North Carolina draws plenty of comments online after vote
The Facebook page “Visit North Carolina” continues to be flooded with profane comments from people across the country outraged over the approval of Amendment One.
“North Carolina, where you can marry your cousin, just not your gay cousin. Keep it classy!” wrote one commenter Friday evening.
“(J)ust cancelled my trip to outer banks… maybe all the homophobic people can vacation there,” wrote another.
But there are still plenty of people supporting the state. And for the record, you can legally marry your first cousin in North Carolina.
“I’ve changed my (F)acebook picture to a photo of The Great Seal Of The State Of North Carolina to show my support for the great people of NC,” wrote a commenter.
North Carolina became the 30th state to pass a constitutional amendment banning gay marriage on Tuesday. The amendment passed with nearly 61 percent of voters supporting it.
It is the first time voters in a state have passed such a ban since November, 2008. Gay marriage is currently legal in six states and the District of Columbia. Barack Obama became the first sitting president to support gay marriage on Wednesday.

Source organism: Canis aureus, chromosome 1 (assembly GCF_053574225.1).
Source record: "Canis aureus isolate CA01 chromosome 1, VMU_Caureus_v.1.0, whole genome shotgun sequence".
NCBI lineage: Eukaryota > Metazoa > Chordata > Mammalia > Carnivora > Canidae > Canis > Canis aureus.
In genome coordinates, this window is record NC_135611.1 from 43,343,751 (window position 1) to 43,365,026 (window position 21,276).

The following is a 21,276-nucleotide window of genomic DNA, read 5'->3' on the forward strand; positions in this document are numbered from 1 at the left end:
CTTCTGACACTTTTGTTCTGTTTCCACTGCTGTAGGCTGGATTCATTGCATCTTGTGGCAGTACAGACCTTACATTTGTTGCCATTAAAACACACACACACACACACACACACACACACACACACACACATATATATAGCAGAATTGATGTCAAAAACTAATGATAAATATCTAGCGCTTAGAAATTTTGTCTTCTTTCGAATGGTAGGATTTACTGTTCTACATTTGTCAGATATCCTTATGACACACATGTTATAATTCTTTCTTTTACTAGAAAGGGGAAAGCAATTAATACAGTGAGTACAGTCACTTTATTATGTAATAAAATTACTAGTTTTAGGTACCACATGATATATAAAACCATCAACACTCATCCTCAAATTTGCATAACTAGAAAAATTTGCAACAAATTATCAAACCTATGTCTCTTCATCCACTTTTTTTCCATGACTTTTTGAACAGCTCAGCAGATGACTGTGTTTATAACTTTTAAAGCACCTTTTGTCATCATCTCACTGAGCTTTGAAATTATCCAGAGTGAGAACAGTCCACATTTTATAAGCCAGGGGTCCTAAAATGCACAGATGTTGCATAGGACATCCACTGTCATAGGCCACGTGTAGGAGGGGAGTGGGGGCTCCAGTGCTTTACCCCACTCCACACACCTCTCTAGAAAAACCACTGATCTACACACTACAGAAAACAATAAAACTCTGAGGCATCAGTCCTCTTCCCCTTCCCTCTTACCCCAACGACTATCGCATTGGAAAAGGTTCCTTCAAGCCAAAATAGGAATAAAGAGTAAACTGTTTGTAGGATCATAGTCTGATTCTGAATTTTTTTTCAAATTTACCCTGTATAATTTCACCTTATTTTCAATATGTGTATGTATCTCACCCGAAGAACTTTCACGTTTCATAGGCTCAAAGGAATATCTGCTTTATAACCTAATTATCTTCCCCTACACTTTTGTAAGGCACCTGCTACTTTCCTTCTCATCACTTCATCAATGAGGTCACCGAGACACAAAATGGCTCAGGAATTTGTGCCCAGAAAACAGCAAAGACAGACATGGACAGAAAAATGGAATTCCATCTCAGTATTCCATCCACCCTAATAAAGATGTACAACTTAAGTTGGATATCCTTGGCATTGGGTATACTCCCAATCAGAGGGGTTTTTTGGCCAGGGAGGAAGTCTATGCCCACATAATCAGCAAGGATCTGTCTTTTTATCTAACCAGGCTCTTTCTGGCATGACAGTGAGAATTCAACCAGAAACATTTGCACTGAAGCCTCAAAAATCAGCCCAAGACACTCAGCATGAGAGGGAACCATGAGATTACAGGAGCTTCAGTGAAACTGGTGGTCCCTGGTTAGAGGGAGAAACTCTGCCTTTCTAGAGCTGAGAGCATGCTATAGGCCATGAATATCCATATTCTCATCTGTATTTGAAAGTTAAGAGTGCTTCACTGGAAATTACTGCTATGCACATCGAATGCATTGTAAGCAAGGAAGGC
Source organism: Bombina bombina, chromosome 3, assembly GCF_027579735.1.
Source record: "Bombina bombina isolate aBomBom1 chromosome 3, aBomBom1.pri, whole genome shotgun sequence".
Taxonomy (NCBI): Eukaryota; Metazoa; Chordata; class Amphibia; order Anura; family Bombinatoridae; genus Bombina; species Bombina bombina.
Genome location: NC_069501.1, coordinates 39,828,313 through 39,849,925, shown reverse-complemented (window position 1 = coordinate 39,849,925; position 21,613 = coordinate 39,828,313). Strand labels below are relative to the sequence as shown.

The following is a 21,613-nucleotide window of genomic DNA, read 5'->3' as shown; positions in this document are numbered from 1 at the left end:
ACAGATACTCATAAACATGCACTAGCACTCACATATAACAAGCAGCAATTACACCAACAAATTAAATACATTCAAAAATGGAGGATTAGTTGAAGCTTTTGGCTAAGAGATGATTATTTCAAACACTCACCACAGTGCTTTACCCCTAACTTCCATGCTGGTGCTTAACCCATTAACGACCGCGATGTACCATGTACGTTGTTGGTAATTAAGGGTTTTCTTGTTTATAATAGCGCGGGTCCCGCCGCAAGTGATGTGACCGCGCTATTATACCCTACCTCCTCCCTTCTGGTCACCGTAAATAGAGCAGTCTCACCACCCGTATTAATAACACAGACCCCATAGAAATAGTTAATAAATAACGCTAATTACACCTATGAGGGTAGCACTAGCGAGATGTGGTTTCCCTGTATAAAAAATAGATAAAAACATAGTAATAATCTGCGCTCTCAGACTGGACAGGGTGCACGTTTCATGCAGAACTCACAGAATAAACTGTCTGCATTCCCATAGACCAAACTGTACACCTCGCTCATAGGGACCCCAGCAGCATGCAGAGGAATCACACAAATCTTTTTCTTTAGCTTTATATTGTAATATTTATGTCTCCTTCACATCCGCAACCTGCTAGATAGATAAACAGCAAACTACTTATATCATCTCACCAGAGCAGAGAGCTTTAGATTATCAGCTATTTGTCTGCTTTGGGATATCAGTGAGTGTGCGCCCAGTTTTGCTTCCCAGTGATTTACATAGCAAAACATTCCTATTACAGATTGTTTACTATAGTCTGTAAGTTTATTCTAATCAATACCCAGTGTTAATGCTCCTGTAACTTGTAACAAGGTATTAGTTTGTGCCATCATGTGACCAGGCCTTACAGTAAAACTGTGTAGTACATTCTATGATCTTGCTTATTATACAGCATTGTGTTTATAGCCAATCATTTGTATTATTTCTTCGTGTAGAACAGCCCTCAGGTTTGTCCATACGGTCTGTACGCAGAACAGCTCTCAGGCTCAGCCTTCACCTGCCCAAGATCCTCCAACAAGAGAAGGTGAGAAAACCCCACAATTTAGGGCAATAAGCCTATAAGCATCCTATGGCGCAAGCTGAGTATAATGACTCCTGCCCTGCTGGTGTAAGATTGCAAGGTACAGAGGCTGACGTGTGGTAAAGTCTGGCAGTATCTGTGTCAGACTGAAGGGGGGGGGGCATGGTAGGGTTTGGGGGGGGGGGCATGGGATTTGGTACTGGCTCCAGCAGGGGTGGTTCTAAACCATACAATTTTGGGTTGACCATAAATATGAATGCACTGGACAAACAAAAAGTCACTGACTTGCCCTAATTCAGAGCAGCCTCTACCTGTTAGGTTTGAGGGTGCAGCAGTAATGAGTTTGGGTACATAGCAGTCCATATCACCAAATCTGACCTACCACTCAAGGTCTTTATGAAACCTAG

The approval of the amendment has also received significant national media attention.
Celebrities including Jon Stewart, Ellen Degeneres, Garry Shandling, Mia Farrow and Meghan McCain voiced opinions about the amendment.
“Sad day in North Carolina North Carolina passes Amendment 1 banning same-sex union,” tweeted movie star Zach Galifianakis, a Wilkes County native.
Supporters of the amendment include the Rev. Billy Graham, Family Research Council President Tony Perkins and Vote for Marriage NC.
“Passage of the amendment to the constitution of our state has now ensured that the definition of marriage, as the faithful and exclusive union of one man and one woman, and one which is open to the gift of children, is in accord with God’s design and in keeping with the very nature of this sacred vocation,” Bishop Michael F. Burbidge said on the website of the Catholic Diocese of Raleigh.
Opponents of the amendment say the ban goes far beyond same-sex marriage and negatively impacts domestic-violence protections and health benefits for unmarried families.
Supporters say that’s wrong and that the opponents are misleading the public.
The amendment’s effect remains uncertain because gay marriage already was illegal in North Carolina.
NOTE: The original version of this article incorrectly stated that North Carolina bans marriage between first cousins. North Carolina does allow first cousins to marry.